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WASHINGTON-The U.S. government may be the first in history "that has tried to ban small talk," at least in workplace situations, according to the author of a new study of employment law.
That wry remark by Walter Olson, author of "The Excuse Factory," drew appreciative chuckles last week from an audience at the Cato Institute, a libertarian think tank in Washington. Mr. Olson, who received national attention for his previous study of the legal system, "The Litigation Explosion," dryly noted that the Equal Employment Opportunity Commission was "obliging enough" to issue its mental health guidelines (BI, May 5), just as his latest book, which deals with problems in employment law, was published.
The myriad rules, regulations and judicial interpretations that form employment law present employers with a "Kafkaesque Nightmare," said David Boaz, the Cato Institute's executive vp, as he introduced Mr. Olson.
"It used to be understood in America that a job was a contract," said Mr. Boaz.
But now "virtually anyone fired or not hired" can find some employment law under which to sue, he said. In many cases, "The legal system has been distorted to coddle the least deserving," Mr. Boaz said.
Mr. Olson gave numerous examples to bolster that contention, particularly regarding accommodations that must be made to avoid claims from poorly performing employees who claim to be the victims of a mental disorder. He cautioned his audience, though, that "mental health accommodation is just one very small corner of what lawyers call employment law."
Lawsuits over employment references have led to the "collapse
of the job reference system" in numerous industries and professions, Mr. Olson said. This, in turn, has led to threats to public safety and tragedy, such as when incompetent pilots have not been adequately screened and then have caused air crashes, he said.
Employment law is "why many employers have found themselves tongue-tied" in job interviews. "Ours may be the first government in history that has tried to ban small talk," at least in job interviews and in other workplace situations, he said.
"Employment law keeps getting more stringent every year," warned Mr. Olson. In addition, the mere filing of a job-related suit is likely to cause an employer financial woes. "To file a lawsuit, win or lose" is to inflict hundreds of thousands of costs upon an employer, he said.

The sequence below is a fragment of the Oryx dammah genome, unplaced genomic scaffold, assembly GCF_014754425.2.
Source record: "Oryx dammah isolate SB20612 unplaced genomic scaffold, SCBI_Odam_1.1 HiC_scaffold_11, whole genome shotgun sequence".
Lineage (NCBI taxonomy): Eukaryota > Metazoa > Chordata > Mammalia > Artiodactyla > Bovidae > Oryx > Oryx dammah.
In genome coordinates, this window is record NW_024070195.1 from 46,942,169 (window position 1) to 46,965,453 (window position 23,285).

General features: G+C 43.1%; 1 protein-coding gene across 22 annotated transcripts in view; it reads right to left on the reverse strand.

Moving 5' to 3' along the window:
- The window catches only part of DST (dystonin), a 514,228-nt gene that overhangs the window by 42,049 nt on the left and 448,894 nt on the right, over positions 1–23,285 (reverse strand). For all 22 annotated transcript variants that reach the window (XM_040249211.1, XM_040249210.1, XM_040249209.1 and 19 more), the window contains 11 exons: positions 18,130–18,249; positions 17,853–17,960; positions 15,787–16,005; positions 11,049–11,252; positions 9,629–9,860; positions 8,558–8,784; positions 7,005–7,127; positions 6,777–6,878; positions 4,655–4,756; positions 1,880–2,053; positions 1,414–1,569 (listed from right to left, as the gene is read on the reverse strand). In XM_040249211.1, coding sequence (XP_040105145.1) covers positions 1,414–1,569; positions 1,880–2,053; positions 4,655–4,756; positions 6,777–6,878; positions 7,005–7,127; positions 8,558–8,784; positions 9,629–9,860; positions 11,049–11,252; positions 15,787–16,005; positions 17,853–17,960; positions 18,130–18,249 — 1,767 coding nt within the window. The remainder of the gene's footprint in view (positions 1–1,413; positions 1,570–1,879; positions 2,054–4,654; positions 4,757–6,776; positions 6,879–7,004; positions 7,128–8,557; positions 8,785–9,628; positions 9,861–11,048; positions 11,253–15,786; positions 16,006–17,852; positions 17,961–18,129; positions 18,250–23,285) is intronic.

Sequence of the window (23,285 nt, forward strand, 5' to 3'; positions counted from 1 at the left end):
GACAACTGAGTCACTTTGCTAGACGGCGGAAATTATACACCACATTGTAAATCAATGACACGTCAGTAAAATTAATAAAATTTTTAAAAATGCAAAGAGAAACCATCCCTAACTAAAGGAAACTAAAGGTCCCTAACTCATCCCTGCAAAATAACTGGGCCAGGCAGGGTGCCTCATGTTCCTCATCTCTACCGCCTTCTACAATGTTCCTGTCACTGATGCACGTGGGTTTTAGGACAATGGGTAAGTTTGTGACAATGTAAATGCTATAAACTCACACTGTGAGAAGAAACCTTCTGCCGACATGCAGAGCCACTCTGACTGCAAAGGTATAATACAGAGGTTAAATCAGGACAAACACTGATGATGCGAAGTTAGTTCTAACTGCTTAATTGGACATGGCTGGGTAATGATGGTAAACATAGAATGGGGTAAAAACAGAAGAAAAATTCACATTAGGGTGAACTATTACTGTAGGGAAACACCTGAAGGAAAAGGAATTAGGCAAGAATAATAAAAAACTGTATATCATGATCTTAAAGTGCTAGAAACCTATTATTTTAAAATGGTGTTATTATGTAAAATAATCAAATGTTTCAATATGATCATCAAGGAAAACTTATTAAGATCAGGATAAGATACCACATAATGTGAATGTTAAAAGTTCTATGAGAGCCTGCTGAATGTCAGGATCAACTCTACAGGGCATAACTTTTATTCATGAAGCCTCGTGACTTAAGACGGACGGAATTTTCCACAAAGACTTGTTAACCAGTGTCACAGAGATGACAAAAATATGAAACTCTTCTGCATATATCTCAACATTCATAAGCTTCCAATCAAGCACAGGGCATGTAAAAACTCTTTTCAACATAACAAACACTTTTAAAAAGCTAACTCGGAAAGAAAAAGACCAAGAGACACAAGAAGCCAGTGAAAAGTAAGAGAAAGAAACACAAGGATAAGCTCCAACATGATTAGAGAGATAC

Mr. Olson added that employment law, designed to protect workers, breaks every promise it implies. Fear of employment-related suits has prompted many employers to hire temporary workers rather than full-time employees whose age or other special status might serve as the basis for a lawsuit.
As employers attempt to meet the demands of employment laws, the workplace grows ever more bureaucratic and inflexible, he said. Employment laws can give an edge to skilled practitioners of office politics at the expense of other employees, he added.
Mr. Olson called for a return to an emphasis on "freedom of association," the doctrine that has traditionally governed U.S. workplace relationships. He cited a pair of Supreme Court decisions from the early part of the century upholding that doctrine.
"We did have it figured out then; it's not beyond our wits to figure it out now," he said.
Mr. Olson shared the podium with Ricky Silberman, executive director of the Congressional Office of Compliance-which oversees Congress' efforts to comply with employment laws-and a former employment official in Republican administrations. Ms. Silberman agreed with many of Mr. Olson's points and added a few critiques of her own.
She was particularly critical of what she considered an application of affirmative action that promotes "mediocrity" in the workplace. Ms. Silberman condemned the view of some affirmative action proponents that "if proportional representation is to be realized," only African-Americans can be judged against other African-Americans, women against other women and so on.